The City of Brotherly Love. The city that organized a revolution. A place known for its blue collar toughness and resiliency. A place that has tasted greatness so few times that the people of this great city crave it more than any other. They have lost Super Bowls, World Series’, NBA Championships, and hell, even the Capital of the United States of America! Nowhere is this more evident than in their Eagles. Go and spend an hour in Philly and you will meet a dozen people who happen to have all of the solutions to take their Eagles to the next level.
So, it is not surprising that a talented and nearly unblemished Temple University football team can go practically unnoticed. A team that inhabits all of the core values of Philadelphians. They have been a laughing stock, a joke, and winless just 10 years ago. The program has only been to four bowl games and has only spent 11 weeks in the Top 25 in the 68 years they have been playing football. But, that hasn’t kept the 2015 Temple Owls from believing.
This past week, Temple took center stage having the privilege of hosting ESPN’s College Gameday and having their football team play on National TV, against the Notre Dame Fighting Irish, as the network’s feature game. Nobody has ever considered Philadelphia a college football town but, for Halloween Night in 2015, the Owls owned the city. From North Broad St, to Independence Mall, to Lincoln Financial Field in South Philly, this city was topped with cherry.
College football is unique. It is not always pretty and relies heavily on coaches making the right decisions and players relying on natural instinct. Stadiums are nestled into campuses and are built in ways that makes the players feel as if the crowd is right on top of them. Students have the luxury to walk out of their front door and be in an earshot to the game. The students, the alumni, and the community all support their team; one team.
This is not the case in Philly. With five big time universities in the city, alliances are not always easy to be found. This has made the city more supportive of their pro teams. It is the one unifying thing this city has and boy do they love their football. This has not trickled down to the college level and rightfully so. Would you want to watch a team that has averaged 4 wins a season this century or a team who is constantly in contention for their division? I choose the latter too. Temple students and fans at College Gameday were even found belting the Eagles’ fight song, chanting Eagles’ chants, donning their midnight green, and even holding signs about their NFL team.
Gameday at Lincoln Financial Field is just a little different on Saturdays. The upper levels are usually closed and the bottom bowl is not even even half full. Student tickets are free and the athletic department is practically begging students to take them. It is nearly a half hour drive from campus to the stadium so most students choose to spend their Saturdays in their dorms, apartments, and maybe even the library (scary, right?).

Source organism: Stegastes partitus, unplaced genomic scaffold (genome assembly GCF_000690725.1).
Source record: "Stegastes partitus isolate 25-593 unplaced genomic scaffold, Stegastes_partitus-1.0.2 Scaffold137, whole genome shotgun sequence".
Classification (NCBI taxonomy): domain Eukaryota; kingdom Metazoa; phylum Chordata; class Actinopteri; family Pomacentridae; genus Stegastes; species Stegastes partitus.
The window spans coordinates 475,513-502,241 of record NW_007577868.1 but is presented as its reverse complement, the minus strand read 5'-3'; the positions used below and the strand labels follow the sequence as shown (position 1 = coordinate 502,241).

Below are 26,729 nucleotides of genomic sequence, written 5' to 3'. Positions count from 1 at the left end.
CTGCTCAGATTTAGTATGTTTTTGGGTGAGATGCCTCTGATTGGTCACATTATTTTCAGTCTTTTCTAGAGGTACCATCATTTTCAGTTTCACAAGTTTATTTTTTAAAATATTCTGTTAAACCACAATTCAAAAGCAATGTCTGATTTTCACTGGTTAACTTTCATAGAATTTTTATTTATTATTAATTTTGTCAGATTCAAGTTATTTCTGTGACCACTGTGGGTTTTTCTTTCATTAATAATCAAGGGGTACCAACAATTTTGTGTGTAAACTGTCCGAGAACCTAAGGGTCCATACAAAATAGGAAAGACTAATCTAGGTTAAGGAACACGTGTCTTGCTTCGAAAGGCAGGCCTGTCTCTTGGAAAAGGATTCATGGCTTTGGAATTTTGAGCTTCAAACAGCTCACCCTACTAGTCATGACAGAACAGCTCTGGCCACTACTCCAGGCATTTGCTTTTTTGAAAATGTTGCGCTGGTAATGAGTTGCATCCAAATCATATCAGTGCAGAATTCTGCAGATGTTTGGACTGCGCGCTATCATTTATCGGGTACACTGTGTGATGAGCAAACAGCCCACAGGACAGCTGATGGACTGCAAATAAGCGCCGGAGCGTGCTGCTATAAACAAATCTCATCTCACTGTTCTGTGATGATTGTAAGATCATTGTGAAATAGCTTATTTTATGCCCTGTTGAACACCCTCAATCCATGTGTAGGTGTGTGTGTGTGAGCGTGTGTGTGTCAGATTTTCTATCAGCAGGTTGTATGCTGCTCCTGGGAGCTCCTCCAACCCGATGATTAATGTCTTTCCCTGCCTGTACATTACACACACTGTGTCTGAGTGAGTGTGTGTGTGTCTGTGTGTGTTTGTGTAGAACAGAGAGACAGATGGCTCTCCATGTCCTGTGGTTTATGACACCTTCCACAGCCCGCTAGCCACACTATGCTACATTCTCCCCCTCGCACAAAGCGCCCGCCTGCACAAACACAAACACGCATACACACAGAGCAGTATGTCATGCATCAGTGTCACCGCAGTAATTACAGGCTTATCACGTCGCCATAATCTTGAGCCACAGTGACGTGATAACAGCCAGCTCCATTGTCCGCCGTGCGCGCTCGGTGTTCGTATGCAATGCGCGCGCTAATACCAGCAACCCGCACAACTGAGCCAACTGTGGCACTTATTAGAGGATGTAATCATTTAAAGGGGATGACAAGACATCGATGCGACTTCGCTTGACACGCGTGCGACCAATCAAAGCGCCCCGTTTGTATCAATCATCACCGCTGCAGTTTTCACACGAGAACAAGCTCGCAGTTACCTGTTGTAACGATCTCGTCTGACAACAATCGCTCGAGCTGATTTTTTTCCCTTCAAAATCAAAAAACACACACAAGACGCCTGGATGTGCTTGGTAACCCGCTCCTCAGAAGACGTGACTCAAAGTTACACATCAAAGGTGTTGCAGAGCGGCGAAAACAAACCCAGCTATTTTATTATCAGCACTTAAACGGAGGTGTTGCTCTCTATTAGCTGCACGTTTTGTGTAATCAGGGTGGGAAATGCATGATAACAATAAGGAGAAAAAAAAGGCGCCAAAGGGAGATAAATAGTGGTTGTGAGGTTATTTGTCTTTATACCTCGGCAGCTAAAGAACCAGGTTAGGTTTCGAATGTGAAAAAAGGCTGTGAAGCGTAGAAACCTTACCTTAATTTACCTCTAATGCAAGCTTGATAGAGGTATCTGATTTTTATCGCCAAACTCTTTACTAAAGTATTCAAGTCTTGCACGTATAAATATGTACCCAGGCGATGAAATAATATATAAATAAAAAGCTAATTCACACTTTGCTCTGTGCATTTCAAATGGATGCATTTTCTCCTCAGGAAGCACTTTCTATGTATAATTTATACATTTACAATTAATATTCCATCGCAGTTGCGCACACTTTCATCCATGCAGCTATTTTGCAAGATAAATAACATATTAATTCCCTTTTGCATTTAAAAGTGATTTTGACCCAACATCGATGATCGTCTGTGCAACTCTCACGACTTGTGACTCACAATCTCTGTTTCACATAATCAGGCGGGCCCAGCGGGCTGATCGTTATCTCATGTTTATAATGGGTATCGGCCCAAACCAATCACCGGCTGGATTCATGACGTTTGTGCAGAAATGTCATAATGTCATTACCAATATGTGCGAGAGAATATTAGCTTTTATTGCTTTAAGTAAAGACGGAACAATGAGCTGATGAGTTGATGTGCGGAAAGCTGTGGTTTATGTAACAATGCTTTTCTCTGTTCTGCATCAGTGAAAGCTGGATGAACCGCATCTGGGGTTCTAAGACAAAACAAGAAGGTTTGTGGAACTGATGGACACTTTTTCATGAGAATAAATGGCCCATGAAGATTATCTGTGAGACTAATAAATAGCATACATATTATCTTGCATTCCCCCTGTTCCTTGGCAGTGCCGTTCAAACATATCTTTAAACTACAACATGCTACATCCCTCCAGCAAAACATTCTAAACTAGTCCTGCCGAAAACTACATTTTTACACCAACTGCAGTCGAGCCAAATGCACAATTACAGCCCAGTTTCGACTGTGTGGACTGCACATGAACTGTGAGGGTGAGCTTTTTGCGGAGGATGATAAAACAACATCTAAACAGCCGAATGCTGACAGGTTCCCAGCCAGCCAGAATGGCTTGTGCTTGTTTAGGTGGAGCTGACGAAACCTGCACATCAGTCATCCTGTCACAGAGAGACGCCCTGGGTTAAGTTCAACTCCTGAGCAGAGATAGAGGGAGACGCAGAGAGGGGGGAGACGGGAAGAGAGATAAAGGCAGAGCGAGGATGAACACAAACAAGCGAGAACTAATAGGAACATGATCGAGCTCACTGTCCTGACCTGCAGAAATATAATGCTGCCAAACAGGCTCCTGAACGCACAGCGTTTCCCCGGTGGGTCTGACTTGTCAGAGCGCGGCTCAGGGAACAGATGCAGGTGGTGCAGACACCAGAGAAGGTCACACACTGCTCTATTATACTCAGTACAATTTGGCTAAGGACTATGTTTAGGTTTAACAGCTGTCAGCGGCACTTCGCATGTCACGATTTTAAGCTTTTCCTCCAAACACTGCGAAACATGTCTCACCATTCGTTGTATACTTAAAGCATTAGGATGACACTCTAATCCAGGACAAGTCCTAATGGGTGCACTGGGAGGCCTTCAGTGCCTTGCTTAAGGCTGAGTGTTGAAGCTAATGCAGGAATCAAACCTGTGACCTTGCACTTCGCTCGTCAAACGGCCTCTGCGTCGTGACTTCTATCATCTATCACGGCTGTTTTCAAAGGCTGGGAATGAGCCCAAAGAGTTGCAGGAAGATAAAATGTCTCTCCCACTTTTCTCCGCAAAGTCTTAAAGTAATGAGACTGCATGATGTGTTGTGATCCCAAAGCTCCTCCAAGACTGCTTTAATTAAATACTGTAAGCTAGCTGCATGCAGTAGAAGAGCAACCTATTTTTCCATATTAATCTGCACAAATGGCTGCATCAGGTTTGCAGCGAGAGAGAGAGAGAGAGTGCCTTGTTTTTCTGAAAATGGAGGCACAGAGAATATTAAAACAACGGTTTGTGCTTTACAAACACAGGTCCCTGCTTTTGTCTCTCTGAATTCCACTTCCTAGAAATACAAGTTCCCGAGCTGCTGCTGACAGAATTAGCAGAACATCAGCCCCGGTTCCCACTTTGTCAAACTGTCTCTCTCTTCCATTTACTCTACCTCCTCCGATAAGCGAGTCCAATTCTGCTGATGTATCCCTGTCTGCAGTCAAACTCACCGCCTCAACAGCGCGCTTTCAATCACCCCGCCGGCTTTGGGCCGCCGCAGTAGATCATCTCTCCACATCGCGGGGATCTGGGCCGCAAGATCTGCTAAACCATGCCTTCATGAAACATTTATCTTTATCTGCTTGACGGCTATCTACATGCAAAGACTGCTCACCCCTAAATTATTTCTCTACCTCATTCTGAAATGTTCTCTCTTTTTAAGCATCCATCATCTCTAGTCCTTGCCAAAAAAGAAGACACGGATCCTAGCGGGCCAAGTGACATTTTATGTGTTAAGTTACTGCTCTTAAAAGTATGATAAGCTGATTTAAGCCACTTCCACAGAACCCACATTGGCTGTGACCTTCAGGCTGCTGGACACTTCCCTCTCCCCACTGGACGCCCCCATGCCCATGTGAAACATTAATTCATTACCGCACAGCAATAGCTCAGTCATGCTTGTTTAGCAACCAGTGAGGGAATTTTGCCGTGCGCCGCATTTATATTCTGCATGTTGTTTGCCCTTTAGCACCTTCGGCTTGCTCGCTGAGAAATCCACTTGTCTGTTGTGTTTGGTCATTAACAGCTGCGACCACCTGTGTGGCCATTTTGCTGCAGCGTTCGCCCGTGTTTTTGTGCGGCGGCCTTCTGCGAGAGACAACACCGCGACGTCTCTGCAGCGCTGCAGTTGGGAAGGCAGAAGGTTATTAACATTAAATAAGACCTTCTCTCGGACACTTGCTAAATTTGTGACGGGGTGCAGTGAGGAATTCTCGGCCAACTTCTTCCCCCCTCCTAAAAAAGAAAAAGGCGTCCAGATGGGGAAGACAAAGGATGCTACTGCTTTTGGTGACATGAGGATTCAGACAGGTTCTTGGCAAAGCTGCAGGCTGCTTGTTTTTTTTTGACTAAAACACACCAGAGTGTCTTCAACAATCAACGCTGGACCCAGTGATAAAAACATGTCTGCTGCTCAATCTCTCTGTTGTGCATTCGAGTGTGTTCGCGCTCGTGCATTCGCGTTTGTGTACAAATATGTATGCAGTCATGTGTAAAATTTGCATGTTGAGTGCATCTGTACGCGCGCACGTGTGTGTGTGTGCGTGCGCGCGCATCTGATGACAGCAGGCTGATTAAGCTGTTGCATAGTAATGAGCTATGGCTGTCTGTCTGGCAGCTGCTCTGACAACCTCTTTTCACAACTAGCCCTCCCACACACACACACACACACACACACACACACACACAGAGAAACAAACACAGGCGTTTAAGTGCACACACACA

2015 has been the Owls year. Students were lined up at Independence Mall for College Gameday at 1:00 in the morning for the 9 o’clock show and the site saw about as many Temple fans as their football games once saw. The game was the second sell out of the season for Temple and the second chance at defeating a historical college football powerhouse, Penn State being the first. The campus, the stadium, and the entire city had high hopes going into the game and many Temple supporters were expecting an Owls’ victory. Temple played one hell of a football game but, the cherry and white did fall short to one of college football’s most storied programs.
It is not only the Temple football team who should keep their heads held high, but the students, fans, and alumni as well because what an incredible college football atmosphere it was! College games are always different in pro stadiums. They never have that same feeling where the crowd is involved on every play. The tailgates aren’t as strong as it is a little more difficult to drive an RV through the crowded streets of Philadelphia than the open roads of State College, PA. The stadiums are located far off of campuses so they are usually half full at best. But, from the moment I got off the subway, I felt like I was at a college football game.
There was music meshing into one mass of sound from multiple tailgates, fans of Temple and Notre Dame trash talking, grills cooking up tailgate classics, plenty of beer, and even cornhole! Tailgates were hosted by alumni, students, fraternities, and fans just like at any other college game. Inside the stadium there was an abundant amount of Notre Dame fans but unlike their game against Penn State, Temple cherry and white dominated the seats and dominated the noise production all game long.
For that one October night, Lincoln Financial Field was the home of the Temple University Owls and no one else. A refreshing site for any fan of Temple and college football. Players on this Temple team have experienced a two win season and an empty stadium for home games, and zero support from their fellow students. Now they are heroes on campus and known by name out of uniform. What this team has experienced the past week has been nothing short of incredible and once in a lifetime for all Temple faithful. For one night, Philadelphia was a Saturday City.